When no statutory merger or consolidation occurs, but one corporation buys all the assets of another, the successor will not be saddled with the seller's liability except under certain conditions. See Polius, 802 F.2d at 77; Hercules, 762 F.2d at 308. The record here indicates that nothing other than statutory mergers or consolidations occurred; therefore the sale of assets or the de facto merger doctrines [footnote omitted] do not appear pertinent.
Smith Land, 851 F.2d at 91 (emphasis supplied). Thus, question of successor liability in the case of an asset purchase, and thus the validity of the substantial continuity approach, was not before the Smith Land court. Indeed, in a footnote to the above-quoted passage, at the location indicated in the text, the court notes without comment that the "EPA in a 1984 memorandum of its counsel has taken the position that a successor corporation is liable for the acts of its predecessor under a 'continuity of business operation approach.'" Smith Land, 851 F.2d at 91 n. 2 (citing EPA Memorandum, "Liability of Corporate Shareholders and Successor Corporations for Abandoned Sites under CERCLA," Courtney M. Price, Assistant Admin. for Enforcement and Compliance Monitoring (June 13, 1984)). This "continuity of business operation approach" advocated by the EPA and noted without comment by the court of appeals is precisely the "substantial continuity" test. See Finnaren & Halley Exh. X (EPA Memorandum); see generally Alfred R. Light, "Product Line" and "Continuity of Enterprise" Theories of Corporate Successor Liability Under CERCLA, 11 Miss.C.L.Rev. 63 (1990) (discussing the EPA Memorandum). See also Distler, 741 F. Supp. at 641 (Smith Land, while holding that the doctrine of successor liability applies to CERCLA, did not reach issue of which version of the doctrine should be applied).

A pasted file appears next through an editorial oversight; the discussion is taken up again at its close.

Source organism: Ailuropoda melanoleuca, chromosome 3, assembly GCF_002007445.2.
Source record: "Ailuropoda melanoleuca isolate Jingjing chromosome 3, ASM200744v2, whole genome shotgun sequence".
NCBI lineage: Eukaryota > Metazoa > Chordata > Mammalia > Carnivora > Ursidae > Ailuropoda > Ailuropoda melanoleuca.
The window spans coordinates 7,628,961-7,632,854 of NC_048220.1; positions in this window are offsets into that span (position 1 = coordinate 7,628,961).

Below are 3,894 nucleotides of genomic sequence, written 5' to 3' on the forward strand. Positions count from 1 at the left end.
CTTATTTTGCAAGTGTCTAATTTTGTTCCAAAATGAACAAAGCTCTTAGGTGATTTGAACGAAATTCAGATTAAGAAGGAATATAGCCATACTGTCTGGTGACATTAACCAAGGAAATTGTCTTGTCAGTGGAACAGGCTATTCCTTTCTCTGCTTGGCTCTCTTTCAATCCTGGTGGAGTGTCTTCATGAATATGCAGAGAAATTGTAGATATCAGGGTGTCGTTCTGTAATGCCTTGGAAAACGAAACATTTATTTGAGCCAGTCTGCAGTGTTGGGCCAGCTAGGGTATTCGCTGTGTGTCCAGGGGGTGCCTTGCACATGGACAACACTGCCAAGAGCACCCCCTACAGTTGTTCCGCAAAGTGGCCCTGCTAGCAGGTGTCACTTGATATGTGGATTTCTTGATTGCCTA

24. The Polius court was applying Virgin Islands law. However, Virgin Islands law commands that when there is no governing statute, the courts should examine the common law, first as expressed in the Restatements, and then as generally understood and applied in the United States. Where the Restatement is silent and a split of authority exists, courts should select the "sounder rule." Id., 802 F.2d at 77 (citing Wells v. Rockefeller, 728 F.2d 209 (3d Cir.1984)). Thus, the third circuit in Polius was expounding what it found to be the "sounder rule" of successor liability.
6. CERCLA § 9601(14)(C) defines hazardous substance as:
(C) any hazardous waste having the characteristics identified under or listed pursuant to section 3001 of the Solid Waste Act [42 U.S.C.A. § 6921] (but not including any waste the regulation of which under the Solid Waste Disposal Act [42 U.S.C.A. § 6901 et seq.] has been suspended by Act of Congress). (emphasis added)